The islands of São Tomé and Príncipe lie in the Gulf of Guinea between Bioko and Ambô and off the coast of Gabon and Equatorial Guinea. The people of the islands, 95% of whom live on the larger island São Tomé, speak Portuguese and are mostly of mixed African and Portuguese descent. The country's economy has always been mostly agricultural.
The first human inhabitants of São Tomé arrived from Portugal in 1485. The island flourished as a sugar-growing slave colony, a prototype for the many rich and dismal colonies that later proliferated in the Caribbean. In the 19th century its economy shifted to cacao, which continued to sustain the islands for the bulk of the 20th century. Santomean independence came late; like the rest of Portuguese Africa it had to wait for the downfall of the Estado Novo regime. This meant that when the world system collapsed in 1983, the country had governed itself for only eight years.
The Pinto da Costa regime
Manuel Pinto da Costa was the leader of Sáo Tomé's independence movement and became the country's absolute ruler. He was a thoroughgoing Marxist in the Soviet mold, having earned a doctorate in economics at Humboldt University in East Berlin. He led the country to independence mostly without bloodshed and mostly from exile in Gabon and Equatorial Guinea. In the years after independence, he built an autocratic one-party state with a command economy. He eliminated all challenges to his rule by 1979. The cacao plantations that were still the mainstay of the economy were nationalized, their workers collectivized. Though Portugal remained São Tomé's main trading partner, da Costa sought closer links to the Eastern Bloc, especially Angola under dos Santos, a personal friend, but also the USSR and Cuba.
The sudden collapse of global trade in 1983 was absolutely devastating to São Tomé and Príncipe. President da Costa had nationalized everything but had not even begun to carry out plans to diversify the economy. The island grew little besides cacao and had to import almost all of its food. Da Costa's allies in Angola and Guinea-Bissau sent food aid at first, but both of those governments soon faced existential crises of their own and had no help to send. The president ordered mass mobilizations of the workers to organize food plantings and commercial fishing, a movement that became known as the Transition. It was a brutally difficult time and many thousands died of malnutrition. Many who could left for the mainland.
But slowly, society on São Tomé found some bearings. After the initial Transition to food production (as centrally planned as any of da Costa's policies), the president perceived the benefit of a modest liberalization. He allowed farmers to sell their own produce locally to encourage productivity. The big state-owned farms - really, nationalized ex-Portuguese plantations - began to be subdivided. Pinto da Costa did not embrace private land ownership, but he saw the benefit in giving the farmers more control over the land they worked. Small-scale trade with the mainland slowly began to grow, largely fish for grain.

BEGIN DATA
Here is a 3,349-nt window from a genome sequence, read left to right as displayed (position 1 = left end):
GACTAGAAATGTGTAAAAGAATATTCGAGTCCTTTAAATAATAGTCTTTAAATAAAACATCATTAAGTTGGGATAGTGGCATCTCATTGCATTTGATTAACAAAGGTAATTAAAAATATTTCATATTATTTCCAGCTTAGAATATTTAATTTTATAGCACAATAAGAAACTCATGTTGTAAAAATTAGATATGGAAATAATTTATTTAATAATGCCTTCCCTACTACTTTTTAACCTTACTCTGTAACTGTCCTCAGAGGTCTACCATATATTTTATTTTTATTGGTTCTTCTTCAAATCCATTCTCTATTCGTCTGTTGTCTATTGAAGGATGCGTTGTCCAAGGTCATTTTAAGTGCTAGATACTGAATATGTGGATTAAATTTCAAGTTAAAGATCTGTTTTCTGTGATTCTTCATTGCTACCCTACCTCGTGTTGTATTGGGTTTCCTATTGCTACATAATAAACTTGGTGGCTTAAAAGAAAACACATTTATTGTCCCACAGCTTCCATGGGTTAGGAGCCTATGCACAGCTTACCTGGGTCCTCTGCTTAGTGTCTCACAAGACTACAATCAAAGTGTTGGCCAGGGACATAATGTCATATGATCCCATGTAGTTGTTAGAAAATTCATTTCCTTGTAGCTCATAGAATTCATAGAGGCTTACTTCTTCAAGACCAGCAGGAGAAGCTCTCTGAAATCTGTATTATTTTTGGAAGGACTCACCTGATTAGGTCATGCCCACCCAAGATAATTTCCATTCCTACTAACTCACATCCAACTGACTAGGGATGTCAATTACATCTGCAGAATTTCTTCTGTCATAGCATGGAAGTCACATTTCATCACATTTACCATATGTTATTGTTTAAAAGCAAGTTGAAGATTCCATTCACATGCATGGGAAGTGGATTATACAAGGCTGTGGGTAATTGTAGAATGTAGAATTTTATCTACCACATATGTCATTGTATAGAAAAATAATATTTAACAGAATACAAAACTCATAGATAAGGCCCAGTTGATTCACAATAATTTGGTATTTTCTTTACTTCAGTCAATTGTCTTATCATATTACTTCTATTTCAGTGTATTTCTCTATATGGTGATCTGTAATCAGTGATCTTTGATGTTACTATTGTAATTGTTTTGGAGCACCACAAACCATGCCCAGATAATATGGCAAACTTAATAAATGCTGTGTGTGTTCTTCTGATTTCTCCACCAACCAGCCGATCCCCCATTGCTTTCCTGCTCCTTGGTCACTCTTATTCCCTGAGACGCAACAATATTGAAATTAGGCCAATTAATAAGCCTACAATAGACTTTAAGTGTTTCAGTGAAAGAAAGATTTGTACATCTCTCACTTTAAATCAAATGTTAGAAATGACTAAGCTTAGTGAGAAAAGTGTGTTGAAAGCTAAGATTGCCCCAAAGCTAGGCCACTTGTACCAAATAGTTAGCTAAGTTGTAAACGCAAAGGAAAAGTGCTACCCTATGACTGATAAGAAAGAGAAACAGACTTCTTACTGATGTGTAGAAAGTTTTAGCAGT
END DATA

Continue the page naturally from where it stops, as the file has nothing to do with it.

This liberalization did not have any effect on São Tomé's political system, which remained firmly in the hands of the president. He continued to play the role of the staunch anti-imperialist. In the late 80s, Guinea-Bissau and Cape Verde reached new accommodations with the former colonizer - Bissau allowed thousands of Portuguese refugees to come and establish a state within its offshore islands, while Cape Verde actually reunited with the Portuguese remnant government, now mostly confined to Madeira and the Azores. Pinto da Costa vowed to resist this backsliding. But nevertheless, whispers of dissent were beginning to spread.
In 1997, as a show of strength, the president outfitted an expedition to occupy the tiny island of Ambô. He claimed that he was liberating it from the brutal dictatorship of Equatorial Guinea's President Mbá. In reality, Mbá had abandoned the island a year earlier, and really this was the only reason that Santomean forces were able to take it over.
Brazilian ships began intensive explorations of the African coast in the late 90s, hoping to start a new trans-Atlantic commerce. Naturally the Brazilians showed great interest in the Portuguese-speaking peoples along the coast. The South American giant had emerged from the World War strong and confident and saw in Africa a chance to extend its national reach. In 1999, President Fernando Henrique Cardoso invited Pinto da Costa to Brasilia, where he made generous offers. Brazil would improve São Tomé's port and airport facilities. It would support the partial reintroduction of cacao planting and buy the produce.
President da Costa was naturally wary of these overtures, since they would effectively make São Tomé a client state. But a promise of new prosperity was impossible to resist. The deal was signed, and soon Brazilian cargo started flowing in.